Fall fairs were big events in the north – especially in 1952

The following is a re-print of a past column by former Advertiser columnist Stephen Thorning, who passed away on Feb. 23, 2015.
Some text has been updated to reflect changes since the original publication and any images used may not be the same as those that accompanied the original publication.

Last week I took a glimpse back to 1952 and some of the fall fairs of that year.

Agriculture still dominated local economies in the towns and villages in the mid-20th century. It was a time of prosperity and rising expectations. These combined to make the fall fairs of 1952 outstanding successes. Many set new records for attendance and numbers of entries.

Fair organizers today schedule their events over a weekend, to be attractive to people who are working during the week, and to people who do not come from a farm. It is unlikely that the modern fair could survive without significant attendance by non-farm people. The fair has become, in part, a means for the agricultural industry to present itself to the general population, something that was much less necessary 50 years ago.

As I noted last week, the fairs in 1952 were scheduled later in the season than those of this year, most by two weeks. This year’s (2002) Arthur Fair ran from Sept. 5 to 8. Fifty years ago the dates were Sept. 23 and 24.

The modern fair typically has events spread over three days, and sometimes more. The 1952 versions normally spanned only two days, with the bulk of the activity on the second day.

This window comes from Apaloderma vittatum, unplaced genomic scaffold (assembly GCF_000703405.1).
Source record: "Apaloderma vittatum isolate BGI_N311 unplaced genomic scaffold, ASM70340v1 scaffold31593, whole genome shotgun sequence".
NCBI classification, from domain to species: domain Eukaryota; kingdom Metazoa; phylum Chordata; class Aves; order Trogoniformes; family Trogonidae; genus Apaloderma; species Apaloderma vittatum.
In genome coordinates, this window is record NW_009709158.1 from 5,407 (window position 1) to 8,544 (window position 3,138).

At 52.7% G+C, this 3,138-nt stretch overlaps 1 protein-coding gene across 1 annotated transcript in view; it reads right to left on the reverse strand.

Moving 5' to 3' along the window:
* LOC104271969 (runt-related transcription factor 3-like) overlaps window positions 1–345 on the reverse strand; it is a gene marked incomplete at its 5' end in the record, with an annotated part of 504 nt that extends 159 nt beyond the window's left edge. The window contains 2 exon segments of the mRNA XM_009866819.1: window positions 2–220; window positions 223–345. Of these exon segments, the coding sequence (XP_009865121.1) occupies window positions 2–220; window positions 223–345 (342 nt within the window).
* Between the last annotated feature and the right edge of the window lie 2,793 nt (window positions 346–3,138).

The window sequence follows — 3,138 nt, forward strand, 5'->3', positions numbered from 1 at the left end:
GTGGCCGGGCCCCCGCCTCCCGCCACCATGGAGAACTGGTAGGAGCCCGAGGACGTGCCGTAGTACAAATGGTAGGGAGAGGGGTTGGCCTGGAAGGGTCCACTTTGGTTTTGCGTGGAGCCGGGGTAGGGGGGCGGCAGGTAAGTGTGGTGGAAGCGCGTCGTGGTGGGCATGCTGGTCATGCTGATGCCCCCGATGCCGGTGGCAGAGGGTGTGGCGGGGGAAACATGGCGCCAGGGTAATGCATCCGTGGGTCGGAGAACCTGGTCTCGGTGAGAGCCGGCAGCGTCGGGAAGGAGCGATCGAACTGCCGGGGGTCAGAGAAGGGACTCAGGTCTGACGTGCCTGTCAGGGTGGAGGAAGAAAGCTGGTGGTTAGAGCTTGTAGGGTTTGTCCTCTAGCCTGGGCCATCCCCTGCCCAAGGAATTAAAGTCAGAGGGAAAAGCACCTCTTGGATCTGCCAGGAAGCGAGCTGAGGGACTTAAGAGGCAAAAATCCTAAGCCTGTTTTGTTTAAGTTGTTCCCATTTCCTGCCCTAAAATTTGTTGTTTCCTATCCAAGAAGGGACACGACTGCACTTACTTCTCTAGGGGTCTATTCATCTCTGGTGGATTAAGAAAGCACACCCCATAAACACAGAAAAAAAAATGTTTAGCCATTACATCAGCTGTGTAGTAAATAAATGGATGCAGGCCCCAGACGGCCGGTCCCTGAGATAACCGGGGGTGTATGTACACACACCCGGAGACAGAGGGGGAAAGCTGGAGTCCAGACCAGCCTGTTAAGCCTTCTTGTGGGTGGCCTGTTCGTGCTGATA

The 1952 Arthur Fair was sandwiched between Drayton’s and Harriston’s, on a Tuesday night and a full day on a Wednesday. Tuesday activities consisted of the placing of exhibits, some of the judging, socializing and entertainment in the evening.

Fair day on the 24th began with a parade, led by the students from the public and high schools, and featuring the Arthur High School cadet brass band and the newly-formed Arthur Pipe Band. The procession led to the arena (built by the Arthur Agricultural Society in the 1920s) and the adjacent grounds.

Wellington County Warden Bill Tilden of Minto, assisted by MPP John Root, opened the fair. The two bands remained on the grounds, and alternated in providing music during the afternoon.

Like most fall fairs then, there were horse races, but with a modest purse of $150. Organizers wanted to put more emphasis on livestock, and completely revised the prize list that year. Officials raised the dollar amounts of the prizes. As in neighbouring fairs, entries for work horses increased, even though fewer and fewer teams actually worked the land. Arthur offered a top prize of $30 for the best team that year.

A special attraction was an exhibit staged by the West Luther Calf Club. For the third year, a pet and hobby show, restricted to those aged 15 and under, resulted in some keen competition among youngsters. A large midway offered rides during the day, and a dance concluded the fair in the evening.

Several visitors claimed this was the best small in fair in Ontario that year, in terms of attractions, organization and community participation. Many farmers regarded Arthur as the best market town in the area back then. The village’s merchants strongly supported the fair. W.A. Walker, president of the Agricultural Society, called it “the best show in years.”

Nevertheless, some people expressed concerns. A few oldtimers thought that attractions other than the agricultural competitions were dominating the fair, and diluting its agricultural orientation.

To others, this was a virtue, not a fault. Rixon Rafter, the editor of the Arthur Enterprise, thought that the social aspect was most important, and always had been: “….every local fair partakes to some extent of the nature of an old boys reunion, a meeting place for neighbours and friends of former years.”